Using Application Family Identifier to identify ISO/IEC 20248 tags

When a ISO/IEC 1800-63 tag becomes excited by a beam produced by a RFID reader the tag immediately starts emitting the data. The data emitted will be that which is contained in its UII/EPC memory bank. The first 16 bits of the data emitted is referred to as the “Protocol Control” or PC bits.

The PC bits structure describes various features of the tag. This includes things like the size of the UII/EPC bank, the mode of the tag, but also something referred to as the “Application Family Identifier” of the tag.

The Application family identifier, as defined in ISO/IEC 15961-3, is a 8 bit identifier that describes the type of data that the reader should be expecting on the tag. The ISO/IEC 20248 data structure has been registered with the relevant bodies and any reader detecting a tag with its AFI set to 0x92h should expect a DigSig data structure to be found inside the tag.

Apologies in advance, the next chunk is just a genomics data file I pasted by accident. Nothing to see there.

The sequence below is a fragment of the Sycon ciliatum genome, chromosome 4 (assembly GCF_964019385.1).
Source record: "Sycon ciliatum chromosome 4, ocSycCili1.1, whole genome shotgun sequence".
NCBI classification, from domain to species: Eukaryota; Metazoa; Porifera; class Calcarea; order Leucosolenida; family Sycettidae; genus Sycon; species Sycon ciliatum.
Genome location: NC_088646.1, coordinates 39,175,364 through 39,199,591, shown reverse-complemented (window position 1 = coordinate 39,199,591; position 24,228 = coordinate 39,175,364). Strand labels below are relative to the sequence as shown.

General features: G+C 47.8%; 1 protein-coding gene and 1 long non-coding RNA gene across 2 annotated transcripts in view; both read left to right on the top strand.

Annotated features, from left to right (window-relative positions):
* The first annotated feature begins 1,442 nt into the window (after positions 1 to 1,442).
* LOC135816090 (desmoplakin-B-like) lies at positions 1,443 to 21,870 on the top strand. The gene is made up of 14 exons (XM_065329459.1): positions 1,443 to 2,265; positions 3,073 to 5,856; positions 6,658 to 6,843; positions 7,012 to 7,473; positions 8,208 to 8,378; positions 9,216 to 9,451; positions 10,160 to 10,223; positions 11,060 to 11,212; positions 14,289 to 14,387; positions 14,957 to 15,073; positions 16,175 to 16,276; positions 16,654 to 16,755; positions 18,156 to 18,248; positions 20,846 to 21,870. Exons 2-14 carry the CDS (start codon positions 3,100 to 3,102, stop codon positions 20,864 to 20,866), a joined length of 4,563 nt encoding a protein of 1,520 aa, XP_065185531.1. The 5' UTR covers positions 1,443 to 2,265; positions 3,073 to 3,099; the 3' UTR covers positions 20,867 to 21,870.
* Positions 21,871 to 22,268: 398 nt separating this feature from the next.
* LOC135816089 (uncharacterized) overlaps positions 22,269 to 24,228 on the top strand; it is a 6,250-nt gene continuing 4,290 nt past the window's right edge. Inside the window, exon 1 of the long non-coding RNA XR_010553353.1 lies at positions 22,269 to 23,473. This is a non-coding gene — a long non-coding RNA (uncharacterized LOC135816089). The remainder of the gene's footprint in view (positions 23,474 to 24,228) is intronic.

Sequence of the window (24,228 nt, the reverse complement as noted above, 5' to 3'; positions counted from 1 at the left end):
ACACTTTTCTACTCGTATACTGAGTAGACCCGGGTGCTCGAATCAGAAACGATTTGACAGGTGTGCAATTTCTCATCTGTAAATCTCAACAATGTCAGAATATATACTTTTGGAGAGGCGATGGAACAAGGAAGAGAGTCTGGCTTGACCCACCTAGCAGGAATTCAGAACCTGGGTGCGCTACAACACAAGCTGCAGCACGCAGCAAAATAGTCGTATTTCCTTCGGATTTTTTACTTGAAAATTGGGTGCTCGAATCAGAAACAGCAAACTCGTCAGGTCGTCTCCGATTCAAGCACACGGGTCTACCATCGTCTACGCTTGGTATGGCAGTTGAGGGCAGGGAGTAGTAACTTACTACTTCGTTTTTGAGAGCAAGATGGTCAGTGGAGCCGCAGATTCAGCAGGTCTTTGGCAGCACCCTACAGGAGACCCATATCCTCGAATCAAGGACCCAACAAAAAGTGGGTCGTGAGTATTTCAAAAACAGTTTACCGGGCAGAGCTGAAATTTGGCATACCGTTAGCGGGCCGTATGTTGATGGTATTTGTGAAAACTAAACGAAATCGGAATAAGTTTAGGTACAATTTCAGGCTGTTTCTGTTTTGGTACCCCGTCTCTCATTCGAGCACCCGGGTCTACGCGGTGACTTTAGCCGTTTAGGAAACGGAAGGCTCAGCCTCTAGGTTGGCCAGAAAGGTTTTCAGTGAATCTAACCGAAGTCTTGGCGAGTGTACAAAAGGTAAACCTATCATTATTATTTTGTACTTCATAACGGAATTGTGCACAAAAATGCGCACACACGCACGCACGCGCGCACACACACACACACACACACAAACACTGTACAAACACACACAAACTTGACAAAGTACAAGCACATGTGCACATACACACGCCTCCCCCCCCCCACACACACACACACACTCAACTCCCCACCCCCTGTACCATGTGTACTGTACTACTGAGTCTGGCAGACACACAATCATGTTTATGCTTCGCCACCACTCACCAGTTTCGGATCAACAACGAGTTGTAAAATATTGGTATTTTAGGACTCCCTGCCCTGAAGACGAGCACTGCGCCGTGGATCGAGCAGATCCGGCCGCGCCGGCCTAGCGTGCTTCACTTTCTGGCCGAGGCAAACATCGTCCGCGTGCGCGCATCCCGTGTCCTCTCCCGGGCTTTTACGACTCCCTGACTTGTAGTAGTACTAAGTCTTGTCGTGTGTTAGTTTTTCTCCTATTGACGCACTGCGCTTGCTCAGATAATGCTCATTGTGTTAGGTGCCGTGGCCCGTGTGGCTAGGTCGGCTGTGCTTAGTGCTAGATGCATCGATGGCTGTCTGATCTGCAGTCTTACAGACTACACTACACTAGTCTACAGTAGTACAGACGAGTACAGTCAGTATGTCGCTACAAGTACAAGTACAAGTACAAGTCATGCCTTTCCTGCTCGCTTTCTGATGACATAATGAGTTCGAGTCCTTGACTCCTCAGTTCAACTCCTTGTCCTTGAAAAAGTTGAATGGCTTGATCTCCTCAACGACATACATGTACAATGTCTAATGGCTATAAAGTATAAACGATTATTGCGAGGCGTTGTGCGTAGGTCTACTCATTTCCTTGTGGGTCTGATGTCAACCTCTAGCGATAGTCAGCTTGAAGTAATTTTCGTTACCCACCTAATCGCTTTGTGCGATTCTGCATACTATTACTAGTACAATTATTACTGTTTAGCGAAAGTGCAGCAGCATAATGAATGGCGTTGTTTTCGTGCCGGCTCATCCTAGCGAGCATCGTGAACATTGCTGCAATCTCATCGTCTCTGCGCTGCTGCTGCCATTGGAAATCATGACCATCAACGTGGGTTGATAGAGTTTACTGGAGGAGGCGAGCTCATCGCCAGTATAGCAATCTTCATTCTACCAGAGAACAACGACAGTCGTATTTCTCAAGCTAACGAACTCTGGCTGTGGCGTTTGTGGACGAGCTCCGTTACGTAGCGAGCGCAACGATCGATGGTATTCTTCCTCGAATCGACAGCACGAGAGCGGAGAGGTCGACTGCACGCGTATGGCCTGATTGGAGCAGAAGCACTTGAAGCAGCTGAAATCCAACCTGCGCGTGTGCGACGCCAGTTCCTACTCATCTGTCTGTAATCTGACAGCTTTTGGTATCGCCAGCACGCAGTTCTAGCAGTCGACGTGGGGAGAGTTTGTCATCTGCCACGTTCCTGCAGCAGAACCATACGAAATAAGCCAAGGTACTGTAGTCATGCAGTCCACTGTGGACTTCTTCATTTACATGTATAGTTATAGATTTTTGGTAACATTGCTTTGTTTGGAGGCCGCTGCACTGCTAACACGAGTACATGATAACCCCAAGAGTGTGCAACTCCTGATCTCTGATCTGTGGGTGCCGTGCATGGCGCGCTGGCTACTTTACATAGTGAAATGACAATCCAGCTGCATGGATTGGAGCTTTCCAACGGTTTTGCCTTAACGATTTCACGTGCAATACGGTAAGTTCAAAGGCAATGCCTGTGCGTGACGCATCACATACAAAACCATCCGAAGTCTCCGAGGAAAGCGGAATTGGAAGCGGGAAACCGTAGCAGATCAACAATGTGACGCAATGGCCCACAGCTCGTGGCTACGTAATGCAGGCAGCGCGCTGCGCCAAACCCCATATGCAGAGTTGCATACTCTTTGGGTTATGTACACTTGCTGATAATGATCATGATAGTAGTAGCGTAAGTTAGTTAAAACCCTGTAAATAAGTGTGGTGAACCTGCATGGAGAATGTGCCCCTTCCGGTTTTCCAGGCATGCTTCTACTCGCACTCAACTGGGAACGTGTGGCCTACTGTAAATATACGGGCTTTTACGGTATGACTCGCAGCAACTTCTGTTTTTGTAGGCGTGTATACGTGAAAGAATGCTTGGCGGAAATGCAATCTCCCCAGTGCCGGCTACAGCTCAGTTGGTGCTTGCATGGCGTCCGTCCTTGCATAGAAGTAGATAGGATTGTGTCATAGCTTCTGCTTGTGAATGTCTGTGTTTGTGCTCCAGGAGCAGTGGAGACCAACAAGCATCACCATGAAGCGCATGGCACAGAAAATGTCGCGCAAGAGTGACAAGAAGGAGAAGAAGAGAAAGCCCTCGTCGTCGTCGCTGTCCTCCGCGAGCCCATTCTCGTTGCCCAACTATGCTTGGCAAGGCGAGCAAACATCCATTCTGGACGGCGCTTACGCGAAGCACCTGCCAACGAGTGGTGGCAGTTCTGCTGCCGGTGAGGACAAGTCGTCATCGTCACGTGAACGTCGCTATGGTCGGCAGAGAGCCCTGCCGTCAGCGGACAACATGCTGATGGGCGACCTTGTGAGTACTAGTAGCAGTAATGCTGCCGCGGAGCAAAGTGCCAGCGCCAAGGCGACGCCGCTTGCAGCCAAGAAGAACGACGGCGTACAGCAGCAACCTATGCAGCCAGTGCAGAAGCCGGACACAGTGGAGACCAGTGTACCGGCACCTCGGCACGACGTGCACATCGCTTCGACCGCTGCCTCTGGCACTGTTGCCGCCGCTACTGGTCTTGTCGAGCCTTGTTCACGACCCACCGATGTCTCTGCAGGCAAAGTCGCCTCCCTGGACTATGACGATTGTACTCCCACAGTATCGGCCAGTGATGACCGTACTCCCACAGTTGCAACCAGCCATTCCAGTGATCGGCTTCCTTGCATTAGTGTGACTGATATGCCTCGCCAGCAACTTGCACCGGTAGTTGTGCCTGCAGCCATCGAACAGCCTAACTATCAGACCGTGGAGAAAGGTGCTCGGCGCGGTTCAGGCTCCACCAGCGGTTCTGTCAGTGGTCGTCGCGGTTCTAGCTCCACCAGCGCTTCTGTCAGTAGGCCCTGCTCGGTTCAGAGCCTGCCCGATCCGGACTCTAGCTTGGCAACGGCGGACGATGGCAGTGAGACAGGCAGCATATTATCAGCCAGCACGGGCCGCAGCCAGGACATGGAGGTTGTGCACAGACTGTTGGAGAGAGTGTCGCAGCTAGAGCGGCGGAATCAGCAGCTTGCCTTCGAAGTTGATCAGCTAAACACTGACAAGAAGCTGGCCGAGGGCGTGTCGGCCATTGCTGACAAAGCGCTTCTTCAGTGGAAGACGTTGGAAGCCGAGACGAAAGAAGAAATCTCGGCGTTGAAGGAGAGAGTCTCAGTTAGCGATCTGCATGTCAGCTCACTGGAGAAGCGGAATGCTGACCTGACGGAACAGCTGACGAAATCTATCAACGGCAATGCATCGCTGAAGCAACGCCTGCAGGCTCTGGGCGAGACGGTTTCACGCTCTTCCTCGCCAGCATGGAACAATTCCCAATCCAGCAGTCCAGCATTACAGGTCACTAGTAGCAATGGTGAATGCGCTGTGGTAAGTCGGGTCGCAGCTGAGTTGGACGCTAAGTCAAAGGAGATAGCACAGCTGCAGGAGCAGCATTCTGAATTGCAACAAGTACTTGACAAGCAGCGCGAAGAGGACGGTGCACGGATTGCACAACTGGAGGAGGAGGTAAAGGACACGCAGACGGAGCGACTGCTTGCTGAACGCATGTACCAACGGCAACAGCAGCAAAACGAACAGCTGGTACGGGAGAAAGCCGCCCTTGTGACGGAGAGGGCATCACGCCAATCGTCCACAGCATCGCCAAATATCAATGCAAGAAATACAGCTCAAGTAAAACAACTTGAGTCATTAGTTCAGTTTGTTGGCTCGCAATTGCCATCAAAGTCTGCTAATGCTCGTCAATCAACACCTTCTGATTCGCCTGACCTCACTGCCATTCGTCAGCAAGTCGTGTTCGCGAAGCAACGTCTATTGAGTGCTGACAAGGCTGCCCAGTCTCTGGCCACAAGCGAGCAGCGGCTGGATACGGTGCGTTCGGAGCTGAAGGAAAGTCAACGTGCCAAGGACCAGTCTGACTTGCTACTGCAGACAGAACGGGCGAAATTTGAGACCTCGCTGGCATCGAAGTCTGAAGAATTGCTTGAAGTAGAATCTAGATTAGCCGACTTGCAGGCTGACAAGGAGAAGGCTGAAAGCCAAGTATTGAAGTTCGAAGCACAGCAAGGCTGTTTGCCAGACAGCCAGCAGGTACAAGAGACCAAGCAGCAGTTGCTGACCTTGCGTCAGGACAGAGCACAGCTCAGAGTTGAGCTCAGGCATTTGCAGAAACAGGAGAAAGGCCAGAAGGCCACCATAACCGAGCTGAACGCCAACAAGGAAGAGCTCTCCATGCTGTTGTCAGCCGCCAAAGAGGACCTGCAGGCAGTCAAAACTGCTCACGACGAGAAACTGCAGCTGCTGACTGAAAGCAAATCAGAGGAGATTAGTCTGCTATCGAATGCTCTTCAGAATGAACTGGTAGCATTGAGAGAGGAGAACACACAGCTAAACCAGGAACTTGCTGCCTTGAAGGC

ISO/IEC 2048 Application Family Identifier 0x92h 

The reader should expect the cidSnip of the tag to be found in the UII data bank.

Breaking up a DigSig over multiple banks

DigSigs data structures can be broken up into several snips each of which can written into a different medium. This is extremely useful in the case of RFID because of the limited size of the UII/EPC databank.

Since the UII/EPC databank is usually limited to a size of between 96 bits and 128 bits there simply is not enough space to store cryptographic signatures. Even the smallest acceptable cryptographic signatures have a minimum size requirement of 384 bits.